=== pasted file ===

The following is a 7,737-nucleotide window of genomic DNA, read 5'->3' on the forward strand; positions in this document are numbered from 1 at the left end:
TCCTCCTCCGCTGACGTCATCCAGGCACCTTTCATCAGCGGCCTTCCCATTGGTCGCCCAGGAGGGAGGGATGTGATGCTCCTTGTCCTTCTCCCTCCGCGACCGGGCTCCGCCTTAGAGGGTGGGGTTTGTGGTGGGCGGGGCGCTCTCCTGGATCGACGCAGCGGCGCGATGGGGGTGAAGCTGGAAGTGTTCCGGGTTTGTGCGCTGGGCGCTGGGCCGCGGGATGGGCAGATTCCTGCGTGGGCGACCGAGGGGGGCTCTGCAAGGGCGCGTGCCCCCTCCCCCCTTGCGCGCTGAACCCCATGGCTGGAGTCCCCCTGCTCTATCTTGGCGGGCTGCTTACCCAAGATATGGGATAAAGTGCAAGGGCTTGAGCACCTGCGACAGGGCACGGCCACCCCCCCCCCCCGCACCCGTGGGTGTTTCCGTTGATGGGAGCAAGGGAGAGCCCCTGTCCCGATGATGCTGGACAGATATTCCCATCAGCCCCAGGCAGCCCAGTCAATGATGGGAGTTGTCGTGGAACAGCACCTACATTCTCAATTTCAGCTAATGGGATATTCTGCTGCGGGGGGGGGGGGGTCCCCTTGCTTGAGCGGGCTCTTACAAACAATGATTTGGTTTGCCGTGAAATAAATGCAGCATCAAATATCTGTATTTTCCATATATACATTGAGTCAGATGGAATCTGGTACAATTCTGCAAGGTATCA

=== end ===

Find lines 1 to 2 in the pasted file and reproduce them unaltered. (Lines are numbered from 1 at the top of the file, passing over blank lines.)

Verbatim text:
The following is a 7,737-nucleotide window of genomic DNA, read 5'->3' on the forward strand; positions in this document are numbered from 1 at the left end:
TCCTCCTCCGCTGACGTCATCCAGGCACCTTTCATCAGCGGCCTTCCCATTGGTCGCCCAGGAGGGAGGGATGTGATGCTCCTTGTCCTTCTCCCTCCGCGACCGGGCTCCGCCTTAGAGGGTGGGGTTTGTGGTGGGCGGGGCGCTCTCCTGGATCGACGCAGCGGCGCGATGGGGGTGAAGCTGGAAGTGTTCCGGGTTTGTGCGCTGGGCGCTGGGCCGCGGGATGGGCAGATTCCTGCGTGGGCGACCGAGGGGGGCTCTGCAAGGGCGCGTGCCCCCTCCCCCCTTGCGCGCTGAACCCCATGGCTGGAGTCCCCCTGCTCTATCTTGGCGGGCTGCTTACCCAAGATATGGGATAAAGTGCAAGGGCTTGAGCACCTGCGACAGGGCACGGCCACCCCCCCCCCCCGCACCCGTGGGTGTTTCCGTTGATGGGAGCAAGGGAGAGCCCCTGTCCCGATGATGCTGGACAGATATTCCCATCAGCCCCAGGCAGCCCAGTCAATGATGGGAGTTGTCGTGGAACAGCACCTACATTCTCAATTTCAGCTAATGGGATATTCTGCTGCGGGGGGGGGGGGGTCCCCTTGCTTGAGCGGGCTCTTACAAACAATGATTTGGTTTGCCGTGAAATAAATGCAGCATCAAATATCTGTATTTTCCATATATACATTGAGTCAGATGGAATCTGGTACAATTCTGCAAGGTATCA